Tuesday

07 July 2015

“But this was very displeasing to Jonah, and he became angry.” (v. 1)

Psalm: Psalm 37:12-29

Background

Jonah is hardly the sort of character one warms to!

Having finally obeyed God's command to go to Nineveh and warn the city of God's impending judgement on it, we might expect him to be elated at the response he provoked. After all, despite preaching one of the briefest sermons on record (Jonah 3:4), and doing it half-heartedly, his hearers all reacted immediately, repenting and turning to God in droves. Through the witness of just one man one of the largest cities in the world had been converted overnight.

Yet far from being grateful to God for God's mercy toward the city, or even being tempted to indulge in a bit of misplaced pride in his own success as an evangelist, Jonah got angry and suicidal! He even tried to justify his original decision not to go to Nineveh on the grounds that he knew God always intended to let those wicked people off the hook anyway (verse 2).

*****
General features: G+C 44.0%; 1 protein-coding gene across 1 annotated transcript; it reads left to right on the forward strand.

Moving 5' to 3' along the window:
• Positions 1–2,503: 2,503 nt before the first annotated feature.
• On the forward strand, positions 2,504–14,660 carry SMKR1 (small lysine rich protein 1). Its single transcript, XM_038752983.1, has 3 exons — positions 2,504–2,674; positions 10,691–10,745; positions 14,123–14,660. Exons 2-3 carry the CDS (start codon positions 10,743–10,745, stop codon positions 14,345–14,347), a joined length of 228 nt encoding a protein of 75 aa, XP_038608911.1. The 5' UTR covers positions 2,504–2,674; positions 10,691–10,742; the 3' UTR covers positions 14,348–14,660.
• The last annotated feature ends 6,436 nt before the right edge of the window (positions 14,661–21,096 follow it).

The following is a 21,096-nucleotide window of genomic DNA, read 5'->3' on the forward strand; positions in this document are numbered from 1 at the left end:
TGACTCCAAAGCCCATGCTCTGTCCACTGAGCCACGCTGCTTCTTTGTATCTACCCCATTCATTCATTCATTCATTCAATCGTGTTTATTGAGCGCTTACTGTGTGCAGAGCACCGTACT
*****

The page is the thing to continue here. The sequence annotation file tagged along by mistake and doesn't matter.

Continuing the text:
There are many things we could say about Jonah's behaviour, one being its comical lack of perspective. When God provided him with some shade, he is described as "happy" (v. 6), something he never felt about the salvation of a whole city. Yet when God took away the shade (verse 7) Jonah got suicidal again, prompting God to point out that his priorities might be slightly skewed.

Even more worrying is Jonah's resentment toward God for being gracious to the inhabitants of Nineveh, when he himself had been rescued by the same God from a watery grave! His attitude to God when he finds himself in the belly of the fish (described in chapter 2) could hardly be more different from that when he is safe again on dry land. Staring death in the face he is a model of contrition: once out of the mire he is sulky and bitter.

Jonah's attitude to God is not one we should hurry to emulate. A better model is found in the book which follows Jonah in the Old Testament. "What does the Lord require of you," the prophet Micah writes, "but to do justice, and to love kindness, and to walk humbly with your God?" (Micah 6:8).

 

To Ponder

  • Have you ever been tempted to wish that someone you thought deserved God's judgement had actually received it?
  • Are there occasions when, looking back, you realise that you have failed to keep a sense of perspective about what is just and what is unjust?
  • In each of these, what happened? And what did you learn about yourself and God?


Bible notes authors: Andrew Bradstock and Phil Jump (members of the  Joint Public Issues Team: Baptist, Methodist, United Reformed Church and Church of Scotland working together)

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